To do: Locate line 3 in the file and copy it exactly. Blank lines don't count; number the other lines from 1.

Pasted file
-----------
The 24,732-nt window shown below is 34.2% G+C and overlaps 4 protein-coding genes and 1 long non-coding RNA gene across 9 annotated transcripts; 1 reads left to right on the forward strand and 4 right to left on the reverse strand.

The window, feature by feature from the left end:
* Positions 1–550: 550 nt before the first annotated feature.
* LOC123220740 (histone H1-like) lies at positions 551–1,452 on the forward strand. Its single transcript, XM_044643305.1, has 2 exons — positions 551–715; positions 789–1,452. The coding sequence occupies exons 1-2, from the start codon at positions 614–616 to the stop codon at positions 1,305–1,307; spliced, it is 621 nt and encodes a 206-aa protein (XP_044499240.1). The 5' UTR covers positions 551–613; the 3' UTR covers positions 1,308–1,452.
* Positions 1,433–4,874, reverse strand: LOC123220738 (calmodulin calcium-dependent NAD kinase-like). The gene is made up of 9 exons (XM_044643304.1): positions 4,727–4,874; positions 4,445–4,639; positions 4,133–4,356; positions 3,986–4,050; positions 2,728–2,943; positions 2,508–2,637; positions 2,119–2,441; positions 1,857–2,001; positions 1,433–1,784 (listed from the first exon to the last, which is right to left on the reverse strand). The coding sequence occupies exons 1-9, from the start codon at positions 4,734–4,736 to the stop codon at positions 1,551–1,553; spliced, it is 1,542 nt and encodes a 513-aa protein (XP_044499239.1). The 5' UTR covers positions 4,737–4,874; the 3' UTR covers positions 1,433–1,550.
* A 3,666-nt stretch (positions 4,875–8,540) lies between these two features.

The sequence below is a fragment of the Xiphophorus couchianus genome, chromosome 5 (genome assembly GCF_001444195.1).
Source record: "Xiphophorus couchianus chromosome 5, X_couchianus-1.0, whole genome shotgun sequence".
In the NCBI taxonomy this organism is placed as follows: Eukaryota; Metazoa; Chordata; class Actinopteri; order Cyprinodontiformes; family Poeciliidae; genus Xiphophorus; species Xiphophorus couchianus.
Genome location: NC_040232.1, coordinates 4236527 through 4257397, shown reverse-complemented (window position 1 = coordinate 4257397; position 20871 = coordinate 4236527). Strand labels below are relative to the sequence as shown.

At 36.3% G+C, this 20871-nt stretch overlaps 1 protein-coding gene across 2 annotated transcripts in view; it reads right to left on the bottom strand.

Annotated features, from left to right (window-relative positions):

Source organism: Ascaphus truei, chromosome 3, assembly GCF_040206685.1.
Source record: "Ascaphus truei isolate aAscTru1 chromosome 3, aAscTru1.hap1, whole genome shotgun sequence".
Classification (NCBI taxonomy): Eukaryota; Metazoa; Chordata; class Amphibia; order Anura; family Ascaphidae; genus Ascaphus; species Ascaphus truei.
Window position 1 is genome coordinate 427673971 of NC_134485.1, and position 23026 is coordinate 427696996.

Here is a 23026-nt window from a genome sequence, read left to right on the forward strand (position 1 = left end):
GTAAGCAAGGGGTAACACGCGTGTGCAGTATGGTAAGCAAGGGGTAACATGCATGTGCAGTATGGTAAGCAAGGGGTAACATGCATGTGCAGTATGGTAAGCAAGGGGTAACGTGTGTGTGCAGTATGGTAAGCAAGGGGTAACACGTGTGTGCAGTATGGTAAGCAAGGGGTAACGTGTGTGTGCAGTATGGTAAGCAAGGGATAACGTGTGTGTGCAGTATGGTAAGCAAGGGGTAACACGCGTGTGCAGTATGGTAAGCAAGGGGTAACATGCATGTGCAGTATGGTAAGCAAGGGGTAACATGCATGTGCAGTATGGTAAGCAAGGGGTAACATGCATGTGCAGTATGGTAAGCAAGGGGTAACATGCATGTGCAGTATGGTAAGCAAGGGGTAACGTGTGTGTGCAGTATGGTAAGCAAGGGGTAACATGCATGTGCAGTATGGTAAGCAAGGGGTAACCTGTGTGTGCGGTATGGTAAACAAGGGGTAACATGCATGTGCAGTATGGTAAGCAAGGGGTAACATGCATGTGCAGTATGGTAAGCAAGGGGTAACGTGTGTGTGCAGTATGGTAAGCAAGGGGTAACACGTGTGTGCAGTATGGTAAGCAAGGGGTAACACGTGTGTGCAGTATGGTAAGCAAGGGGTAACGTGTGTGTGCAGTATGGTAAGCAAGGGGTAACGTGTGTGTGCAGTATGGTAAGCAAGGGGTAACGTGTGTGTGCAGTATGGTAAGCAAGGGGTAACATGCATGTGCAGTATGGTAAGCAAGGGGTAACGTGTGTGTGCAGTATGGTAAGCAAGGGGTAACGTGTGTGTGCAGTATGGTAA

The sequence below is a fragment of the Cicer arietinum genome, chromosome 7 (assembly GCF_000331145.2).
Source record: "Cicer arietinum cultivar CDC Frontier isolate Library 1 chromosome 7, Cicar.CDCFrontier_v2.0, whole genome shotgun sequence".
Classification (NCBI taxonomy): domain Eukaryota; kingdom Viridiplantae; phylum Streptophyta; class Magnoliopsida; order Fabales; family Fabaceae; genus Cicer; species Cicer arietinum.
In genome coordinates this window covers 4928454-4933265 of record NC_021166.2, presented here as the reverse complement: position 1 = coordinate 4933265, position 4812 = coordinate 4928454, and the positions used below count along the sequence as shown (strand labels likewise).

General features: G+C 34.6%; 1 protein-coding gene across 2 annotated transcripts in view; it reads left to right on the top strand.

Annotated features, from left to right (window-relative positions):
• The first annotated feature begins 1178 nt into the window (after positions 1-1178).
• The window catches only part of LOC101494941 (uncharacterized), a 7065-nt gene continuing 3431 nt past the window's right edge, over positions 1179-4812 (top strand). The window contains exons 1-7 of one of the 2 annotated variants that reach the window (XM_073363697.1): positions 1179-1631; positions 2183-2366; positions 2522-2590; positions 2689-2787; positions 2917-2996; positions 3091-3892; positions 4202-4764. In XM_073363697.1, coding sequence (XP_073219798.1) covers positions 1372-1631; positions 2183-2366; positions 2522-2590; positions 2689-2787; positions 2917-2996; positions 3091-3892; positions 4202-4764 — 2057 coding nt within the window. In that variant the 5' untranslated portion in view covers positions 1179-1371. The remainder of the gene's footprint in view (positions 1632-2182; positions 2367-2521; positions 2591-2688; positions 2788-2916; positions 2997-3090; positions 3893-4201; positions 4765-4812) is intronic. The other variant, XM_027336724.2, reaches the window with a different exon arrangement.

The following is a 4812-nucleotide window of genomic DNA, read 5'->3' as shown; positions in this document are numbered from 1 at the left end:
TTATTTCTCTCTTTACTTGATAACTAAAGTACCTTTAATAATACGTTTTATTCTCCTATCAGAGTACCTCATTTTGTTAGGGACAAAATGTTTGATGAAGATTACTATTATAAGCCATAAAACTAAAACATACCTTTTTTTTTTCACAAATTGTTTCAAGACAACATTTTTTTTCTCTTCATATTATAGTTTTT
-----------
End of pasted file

* Positions 1–550: 550 nt before the first annotated feature.